If it seems like the cleanup of Rocky Point should have started by now, the reason is the work to be done originally has been expanded.
Initially, the Department of Environmental Management (DEM) planned to demolish the Palladium and what’s left of the Shore Dinner Hall, along with the remaining Rocky Beach cottages. That cleanup would have included removal of remaining debris piles left in the wake of the demolition of the park’s Midway rides and buildings.
Lisa Primiano, DEM deputy chief of planning and development, said Monday that the scope of the cleanup has been enlarged to include the remnants of the flume ride, which includes some concrete pools, concrete pads for other rides, above ground utilities and parking lots that are cracked, rutted and full of weeds and underbrush.
She said the engineering and consulting firm of Fuss & O’Neill is preparing specifications for the work and that advertising for bids would start in April. Contractors would be given time to visit the site before a deadline for bids follows. With a contract by late spring, Primiano hopes the cleanup is completed in the summer.
Not every vestige of the park that closed in 1995 will be cleared. The arch will stay; and the Rocky Point Foundation, which lobbied the state in 2010 to buy the 82-acre property, is pushing to save what’s left of an observation tower built in the late 1800s, the steel tower of an early circle swing and stanchions to the Skyliner ride on the site’s rocky outcropping. There have been suggestions to save other elements of the former amusement park, but a list hasn’t been finalized.
With the cleanup completed, DEM hopes to have the land open by the end of this year, although how the park will be developed is expected to be an ongoing discussion.
During the cleanup, the city’s 41 acres of Rocky Point shoreline property may be periodically closed to allow heavy equipment and trucks to remove debris. A total of $2.5 million is budgeted for the cleanup.
But while details of the park’s future remain a topic, DEM and Gov. Lincoln Chafee agree the park should have a pier.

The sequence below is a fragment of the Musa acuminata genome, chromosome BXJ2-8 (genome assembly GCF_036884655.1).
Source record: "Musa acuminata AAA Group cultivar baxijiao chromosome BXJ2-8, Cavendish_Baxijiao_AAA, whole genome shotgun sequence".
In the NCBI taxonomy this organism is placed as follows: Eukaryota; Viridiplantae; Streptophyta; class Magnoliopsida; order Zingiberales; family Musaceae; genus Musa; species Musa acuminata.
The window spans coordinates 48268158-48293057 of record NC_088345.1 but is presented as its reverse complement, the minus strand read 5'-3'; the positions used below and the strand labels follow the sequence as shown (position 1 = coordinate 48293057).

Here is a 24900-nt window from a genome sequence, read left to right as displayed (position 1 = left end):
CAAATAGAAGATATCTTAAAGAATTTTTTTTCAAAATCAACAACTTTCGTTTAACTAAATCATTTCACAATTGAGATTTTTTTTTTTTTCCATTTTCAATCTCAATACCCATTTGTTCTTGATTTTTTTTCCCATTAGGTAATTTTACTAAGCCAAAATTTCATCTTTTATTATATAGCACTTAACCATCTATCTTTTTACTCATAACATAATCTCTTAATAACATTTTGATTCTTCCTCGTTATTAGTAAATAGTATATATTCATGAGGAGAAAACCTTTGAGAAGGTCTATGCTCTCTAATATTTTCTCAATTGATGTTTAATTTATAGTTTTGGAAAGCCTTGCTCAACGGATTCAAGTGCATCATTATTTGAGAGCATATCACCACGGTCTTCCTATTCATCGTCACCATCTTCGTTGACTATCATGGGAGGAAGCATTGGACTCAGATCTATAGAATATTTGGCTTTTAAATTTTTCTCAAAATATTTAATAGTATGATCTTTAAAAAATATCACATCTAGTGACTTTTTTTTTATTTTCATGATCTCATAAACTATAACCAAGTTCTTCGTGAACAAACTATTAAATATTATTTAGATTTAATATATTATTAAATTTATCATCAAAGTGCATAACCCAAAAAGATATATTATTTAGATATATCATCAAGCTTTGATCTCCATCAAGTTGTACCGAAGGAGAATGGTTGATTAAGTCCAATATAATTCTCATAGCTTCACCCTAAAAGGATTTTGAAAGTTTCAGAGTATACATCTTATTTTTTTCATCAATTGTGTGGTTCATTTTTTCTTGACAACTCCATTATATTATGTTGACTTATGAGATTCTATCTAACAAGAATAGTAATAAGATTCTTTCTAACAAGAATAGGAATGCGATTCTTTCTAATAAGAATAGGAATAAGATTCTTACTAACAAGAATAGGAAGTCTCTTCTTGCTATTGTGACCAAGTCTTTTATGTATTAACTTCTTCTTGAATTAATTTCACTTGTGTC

In his $275 million bond package, Chafee proposes $75 million for clean water, open space and healthy communities. A DEM summary of proposed projects divides them into three categories, including $35 million for green cities and resilient communities; $15 million for the protection and enhancement of the state’s water supplies; and $25 million for farming, fishing, tourism and outdoor recreation.
Under this sub-category, $4.3 million is earmarked for marine infrastructure and pier development.
An overview of the proposal notes that saltwater recreational fishing has an annual economic impact of $160 million and supports 1,000 jobs, and that fishing is the state’s eighth largest tourist attraction.
Although it would be on city Rocky Point property, DEM is looking to build a fishing pier and boating ramp at a projected cost of $2 million. State funds could be matched 3:1 with federal funds.
Primiano said various sites had been considered for the pier but the decision is to keep it in the same location as the old one. Apart from a place to fish, the pier could be used in conjunction with a non-profit, such as Save the Bay, for educational programs or for a ferry to bay island parks. She said the plan would be for the pier to be 10 percent designed should it be included in a bond package on the ballot.
The Rocky Point Foundation, the non-profit citizens group that took up the cause to preserve the full park more than five years ago, conducted a public hearing to solicit ideas on development of the park last May. A formal planning process has not begun, but the suggestions they garnered will be considered.
Primiano said yesterday that, in terms of planning, DEM is looking at park developments in this country and elsewhere “that looks at public-private partnerships that might be different than any other in Rhode Island.” She called Rocky Point “a creative opportunity for new ideas.” She said DEM would seek to involve the city and others in the process.
She hopes to have specifications prepared by late spring.